The Quebec report splits its recommendations between improving palliative care and informing the public about their rights and options related to end-of-life decision making; and legalizing euthanasia. The recommendations related to palliative care are positive, but in reality they are “window dressing” in the face of an immediate demand to legalize euthanasia.
The recommendations made to improve palliative care are similar to those made by previous parliamentary committees. Quebec has failed to implement those recommendations to date leaving many without adequate care at the end of life. Given current budget pressures in Quebec, there is no reason to believe that these recommendations will be implemented.
Legalizing euthanasia before first improving palliative and end-of-life care means that Quebecers cannot claim that euthanasia will be “freely chosen” because they are denied access to essential end-of-life care.
The Quebec committee claims to be responding to changes in social values in Quebec and yet they ignore the fact that the majority of the 271 briefs that were presented before the committee were opposed to euthanasia and assisted suicide.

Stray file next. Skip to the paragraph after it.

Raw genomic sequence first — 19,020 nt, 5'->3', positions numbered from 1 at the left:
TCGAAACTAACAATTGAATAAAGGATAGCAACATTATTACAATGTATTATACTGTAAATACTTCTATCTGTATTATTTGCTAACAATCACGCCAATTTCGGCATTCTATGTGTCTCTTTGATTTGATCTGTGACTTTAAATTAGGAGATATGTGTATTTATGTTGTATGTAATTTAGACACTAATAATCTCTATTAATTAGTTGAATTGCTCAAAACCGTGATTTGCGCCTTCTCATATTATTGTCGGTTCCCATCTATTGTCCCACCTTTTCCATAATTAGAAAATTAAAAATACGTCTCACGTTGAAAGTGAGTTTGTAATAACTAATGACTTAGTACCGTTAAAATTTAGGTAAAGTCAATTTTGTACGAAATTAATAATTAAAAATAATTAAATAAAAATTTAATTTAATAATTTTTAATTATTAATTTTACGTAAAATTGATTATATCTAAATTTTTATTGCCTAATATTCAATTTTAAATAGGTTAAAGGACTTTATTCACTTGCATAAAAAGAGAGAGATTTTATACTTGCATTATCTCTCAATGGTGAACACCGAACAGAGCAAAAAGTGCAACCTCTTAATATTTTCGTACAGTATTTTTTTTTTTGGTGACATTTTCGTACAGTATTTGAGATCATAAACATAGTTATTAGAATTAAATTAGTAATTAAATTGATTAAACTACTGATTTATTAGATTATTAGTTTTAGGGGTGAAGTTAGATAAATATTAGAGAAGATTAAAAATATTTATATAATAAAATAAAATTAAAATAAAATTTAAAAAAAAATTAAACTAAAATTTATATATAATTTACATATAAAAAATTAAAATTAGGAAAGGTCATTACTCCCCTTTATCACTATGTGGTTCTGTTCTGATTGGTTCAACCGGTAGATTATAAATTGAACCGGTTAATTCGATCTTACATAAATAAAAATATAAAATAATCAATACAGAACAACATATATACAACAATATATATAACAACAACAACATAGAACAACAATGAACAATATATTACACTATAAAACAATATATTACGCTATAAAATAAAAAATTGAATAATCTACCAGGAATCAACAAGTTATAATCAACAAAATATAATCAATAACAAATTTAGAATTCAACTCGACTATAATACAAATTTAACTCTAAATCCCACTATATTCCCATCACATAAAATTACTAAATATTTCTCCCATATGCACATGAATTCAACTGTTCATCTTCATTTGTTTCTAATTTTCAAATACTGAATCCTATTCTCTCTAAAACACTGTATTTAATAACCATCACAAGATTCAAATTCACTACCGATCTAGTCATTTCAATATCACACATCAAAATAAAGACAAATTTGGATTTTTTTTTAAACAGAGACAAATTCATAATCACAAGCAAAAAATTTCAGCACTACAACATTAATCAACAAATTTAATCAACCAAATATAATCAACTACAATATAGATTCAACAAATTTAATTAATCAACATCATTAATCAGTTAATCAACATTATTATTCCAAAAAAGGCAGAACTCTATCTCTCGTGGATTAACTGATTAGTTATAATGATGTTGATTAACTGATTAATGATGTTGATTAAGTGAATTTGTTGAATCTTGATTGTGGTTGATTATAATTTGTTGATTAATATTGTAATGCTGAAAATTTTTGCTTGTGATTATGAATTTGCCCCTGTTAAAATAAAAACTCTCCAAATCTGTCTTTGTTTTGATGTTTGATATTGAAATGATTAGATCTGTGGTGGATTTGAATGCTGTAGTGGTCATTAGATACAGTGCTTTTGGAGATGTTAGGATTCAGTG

The suggestion that measures such as those in place in the Netherlands or Belgium can protect vulnerable people from abuse is contradicted by the factual record:
A study published in the Canadian Medical Association Journal (May 2010) found that 32 per cent of the euthanasia deaths in the Flanders region of Belgium were done without request nor consent;
A study published in the British Medical Journal (October 2010) found that only 52.8 per cent of the euthanasia deaths in the Flanders region of Belgium were reported;
The five year study of euthanasia in the Netherlands that was published in the New England Journal of Medicine (May 2007) found that there were 550 deaths without request or consent in the Netherlands in 2005 and approximately 20 per cent of all euthanasia deaths were not reported. The first report from the Netherlands (Remmelink Report in 1991) indicated that there were 1040 deaths without request or consent.
The Quebec committee ignored a study written by Orville Endicott for the Ontario Bar Association (“Law for Future Fund and the Council of Canadians with Disabilities” in 2003) determining that safeguards would not protect vulnerable people from euthanasia and assisted suicide.
The recommendations of the Quebec committee are contrary to the view and ethics of nearly every medical association in Canada and around the world. The report recommends a radical reformation of the doctor/patient relationship.
The Euthanasia Prevention Coalition supports improved palliative and end-of-life care. EPC opposes legalization of euthanasia, particularly when Quebecers and vulnerable Canadians lack proper access to essential end-of-life health care which deprives them of meaningful choice.
Alex Schadenberg is executive director of the Euthanasia Prevention Coaltion. This is adapted from a statement released by the EPC on March 22.